Thursday, December 5, 2013
The title of this post come from this article arguing that the Court has become less deferential towards legislative efforts to protect the equal protection rights of minorities. According to the author, this change is the result of both shifting views about the political power of minorities and an acceptance of public choice theory. Here's the abstract:
Judicial interpretations of the Equal Protection Clause have undergone a major transformation over the last fifty years. A Supreme Court once suspicious of the democratic losses of discrete and insular minorities, now closely scrutinizes their democratic victories. A Court once active in structuring the democratic process to be inclusive of racial and other minorities, now views minority representation in the political process as essentially irrelevant. A Court once deferential to exercises of congressional power that enhanced the equal protection rights of minorities, now gives Congress much less leeway.
What explains these shifts? An easy explanation is that the Supreme Court has simply become more conservative. But what underlies this conservatism? In this Article, I argue that the Court’s own evolving conception of politics underlies the changes in the meaning of equal protection. In the past, the Court saw politics through the lens of pluralist theory, the crucial defect of which was the risk that minorities would be politically marginalized. That understanding has given way to a public choice conception in which the Court presumes these same minorities to be too politically powerful. In essence, one form of judicial distrust of democratic politics has replaced another.
I argue that two primary sources produced this renewed distrust: changing conservative views of the position of minorities in politics and a conservative legal movement that rejected pluralism in favor of public choice theory as the most accurate description of the operation of politics. I conclude by identifying important normative questions that this theory raises for constitutional law scholars and by offering a prescription for civil rights advocates seeking to influence judicial interpretations of the Equal Protection Clause.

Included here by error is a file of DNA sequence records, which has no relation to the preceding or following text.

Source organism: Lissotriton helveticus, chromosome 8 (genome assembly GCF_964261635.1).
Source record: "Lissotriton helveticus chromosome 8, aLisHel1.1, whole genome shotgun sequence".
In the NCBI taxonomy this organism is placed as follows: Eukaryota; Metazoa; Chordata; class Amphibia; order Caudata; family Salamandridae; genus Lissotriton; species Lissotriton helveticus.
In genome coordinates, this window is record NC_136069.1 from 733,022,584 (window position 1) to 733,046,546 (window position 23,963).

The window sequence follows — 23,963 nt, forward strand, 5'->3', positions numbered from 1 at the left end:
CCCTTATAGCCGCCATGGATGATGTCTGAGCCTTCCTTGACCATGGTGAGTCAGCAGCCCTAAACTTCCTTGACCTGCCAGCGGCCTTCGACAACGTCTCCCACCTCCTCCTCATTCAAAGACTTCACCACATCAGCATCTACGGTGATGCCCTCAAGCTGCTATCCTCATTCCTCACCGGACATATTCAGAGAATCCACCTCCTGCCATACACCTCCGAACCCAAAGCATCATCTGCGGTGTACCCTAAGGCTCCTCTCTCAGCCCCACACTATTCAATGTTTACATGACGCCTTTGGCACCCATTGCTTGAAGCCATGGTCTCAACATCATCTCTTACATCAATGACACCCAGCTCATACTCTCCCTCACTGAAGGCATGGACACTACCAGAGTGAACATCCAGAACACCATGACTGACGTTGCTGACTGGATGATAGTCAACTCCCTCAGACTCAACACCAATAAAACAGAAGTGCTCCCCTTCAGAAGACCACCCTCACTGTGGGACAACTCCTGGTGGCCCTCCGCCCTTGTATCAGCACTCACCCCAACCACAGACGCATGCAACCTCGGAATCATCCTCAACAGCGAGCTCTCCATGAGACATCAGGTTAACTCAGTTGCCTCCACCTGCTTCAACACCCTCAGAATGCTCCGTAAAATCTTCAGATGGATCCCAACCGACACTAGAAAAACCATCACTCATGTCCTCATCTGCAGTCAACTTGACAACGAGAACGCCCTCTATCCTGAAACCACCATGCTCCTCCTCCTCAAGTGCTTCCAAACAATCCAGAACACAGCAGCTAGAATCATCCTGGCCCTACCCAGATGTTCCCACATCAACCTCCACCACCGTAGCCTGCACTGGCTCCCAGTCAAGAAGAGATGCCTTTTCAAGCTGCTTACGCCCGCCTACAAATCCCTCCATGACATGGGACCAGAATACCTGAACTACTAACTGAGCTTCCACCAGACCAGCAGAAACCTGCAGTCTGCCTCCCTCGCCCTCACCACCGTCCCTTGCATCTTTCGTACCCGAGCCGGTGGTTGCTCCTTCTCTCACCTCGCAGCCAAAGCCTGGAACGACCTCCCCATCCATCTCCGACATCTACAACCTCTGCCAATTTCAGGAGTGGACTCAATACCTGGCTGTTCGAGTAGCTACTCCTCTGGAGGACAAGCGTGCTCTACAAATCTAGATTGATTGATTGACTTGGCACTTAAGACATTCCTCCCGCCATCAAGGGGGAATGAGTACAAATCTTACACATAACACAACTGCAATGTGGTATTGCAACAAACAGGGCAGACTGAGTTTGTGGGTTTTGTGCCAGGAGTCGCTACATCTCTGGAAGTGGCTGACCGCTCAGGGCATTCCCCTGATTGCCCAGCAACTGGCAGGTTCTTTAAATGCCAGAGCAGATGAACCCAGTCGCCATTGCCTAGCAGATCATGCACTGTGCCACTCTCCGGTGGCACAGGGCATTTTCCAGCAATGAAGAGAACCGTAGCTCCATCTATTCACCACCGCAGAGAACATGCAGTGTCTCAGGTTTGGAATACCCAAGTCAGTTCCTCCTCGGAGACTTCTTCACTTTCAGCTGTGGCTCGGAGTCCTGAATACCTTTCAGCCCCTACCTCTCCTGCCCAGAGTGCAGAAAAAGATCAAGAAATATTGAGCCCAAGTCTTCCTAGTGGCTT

If this argument is correct, this shift towards a less deferemtial standard conflicts with its decision in Crawford v. Marion Co. Election Bd., in which the Court demonstrated incredible deference towards a state legislature's authority to enact election laws. 553 U.S. 181 (2008). In Crawford, even though it acknowledged that the state had not shown the existence of voter fraud, the Court accepted the state's explanation that the voter ID law was needed in order to prevent such fraud (even though opponents had argued that the law would negatively impact minorities). ("The only kind of voter fraud that [the law] addresses is in-person voter impersonation at polling places. The record contains no evidence of any such fraud actually occurring in Indian at any time in its history."). Indeed, writing for the Court, Justice Stevens claimed that the justifications offered in support of the law were "valid" and "sufficiently strong" to uphold its constitutionality.
CRL&P related posts:
- Remembering Tinker: The right to vote as expressive conduct
- Facebook "like" and First Amendment protection for the right to vote
- Felon disenfranchisement, political power, and the First Amendment right to vote
- A surprising story about unsurprising circumstances: political partisanship burdening the right to vote
- Correcting a Fatal Lottery: A Proposal to Apply the Civil Discrimination Standards to the Death Penalty
- Should elderly judges be forced to retire?